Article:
November 24, 2008
As a fledgeling artist residing in the city of Vancouver, on Canada’s West coast, I am concerned with the state of the arts and the artistic community here. Is this a place to try to hack out a career in the arts? Is there enough public and private support for artists? Is there enough self-support from fellow artists? In other words, are the cultural, political and social environments in this city conducive to productive art-making, and the production of interesting/exciting art?!
I don’t have answers for these questions; however, from my experience of living here for the past 7 years, I am not inclined to be optimistic. Perhaps it is just the “grass-is-greener” syndrome; I hear about what’s happening in Montreal, New York, Berlin, Tokyo, even Austin, TX, and I get jealous. But maybe the foliage is healthier over there. Maybe, despite all the rain, Vancouver’s greenery is yellowing and drying up. Okay, lately we’ve had some minor success with our indie music scene, our photographers have always done well for themselves, and Hollywood loves our cheap locations, but I wouldn’t call Vancouver a hot-spot for culture or the arts. But why not? What is it about this city that we cannot support a thriving and world renowned artistic community?
And maybe (a BIG maybe) I’m totally off the mark with this criticism. And I would urge you to please prove me wrong! I don’t want to give up on the Terminal City; I was raised in British Columbia, and I appreciate the natural beauty that surrounds and (often) defines Vancouver. But it might end up falling into a cultural coma, and we all need to be active in saving the city from this fate.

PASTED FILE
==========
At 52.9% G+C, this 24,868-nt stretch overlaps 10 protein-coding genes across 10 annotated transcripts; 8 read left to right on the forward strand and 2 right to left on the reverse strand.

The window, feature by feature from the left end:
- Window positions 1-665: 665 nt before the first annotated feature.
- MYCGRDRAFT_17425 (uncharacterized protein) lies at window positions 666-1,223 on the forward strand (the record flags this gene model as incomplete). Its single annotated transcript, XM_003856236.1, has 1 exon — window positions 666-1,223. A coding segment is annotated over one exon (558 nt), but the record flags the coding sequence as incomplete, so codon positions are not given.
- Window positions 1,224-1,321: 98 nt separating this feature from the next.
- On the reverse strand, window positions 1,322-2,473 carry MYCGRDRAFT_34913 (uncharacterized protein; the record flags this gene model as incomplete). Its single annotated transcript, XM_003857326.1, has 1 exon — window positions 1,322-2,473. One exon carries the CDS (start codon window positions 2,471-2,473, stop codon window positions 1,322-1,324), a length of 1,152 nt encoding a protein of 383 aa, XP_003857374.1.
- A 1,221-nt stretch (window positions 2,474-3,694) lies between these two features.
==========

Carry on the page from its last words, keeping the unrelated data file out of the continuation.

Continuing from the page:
October 22, 2008
Here in the West End of Vancouver, BC, another blow has been struck against local cultural diversity. The Bojangles Cafe at the intersection of Robson and Denman Streets will be closing at the end of the month. The (not so quiet) rumour is that the coffee giant and cultural icon (read: steamroller) Starbucks will be appropriating the space for one of their many (many, many, etc., etc.) retail shops.
Announced with a small, typed sign in the front window, Bojangles Cafe stated that it would be closing due to “failure to renew its lease”. This quote implies that Bojangles Cafe itself is at fault for its impending closure, which is likely an incomplete, if not misleading, statement.
To get a more inclusive picture of the situation, we must examine the factors behind the Cafe’s failure to renew its lease. Firstly, real estate in the West End is (to put it mildly) pricey, and the demand for retail space in such a high traffic area as Robson Street is enormous. This means that building owners can, and do, maintain and enforce inflated rental costs.
The second and more unnerving factor is Starbucks’ aggressive retail expansion campaign. Knowing the lease was coming up on the space Bojangles currently occupies, the American corporate giant likely made an offer to the building owner that the local company could not hope to compete with.
Hence, Bojangles’ “failure to renew its lease” is more aptly Starbucks’ (continued) success at strong-arming its way into the urban and cultural geography, by way of extinguishing local and independent spirit. Of course, this is just the capitalist, free-market paradigm at work, which we embrace wholeheartedly in this great democracy of ours.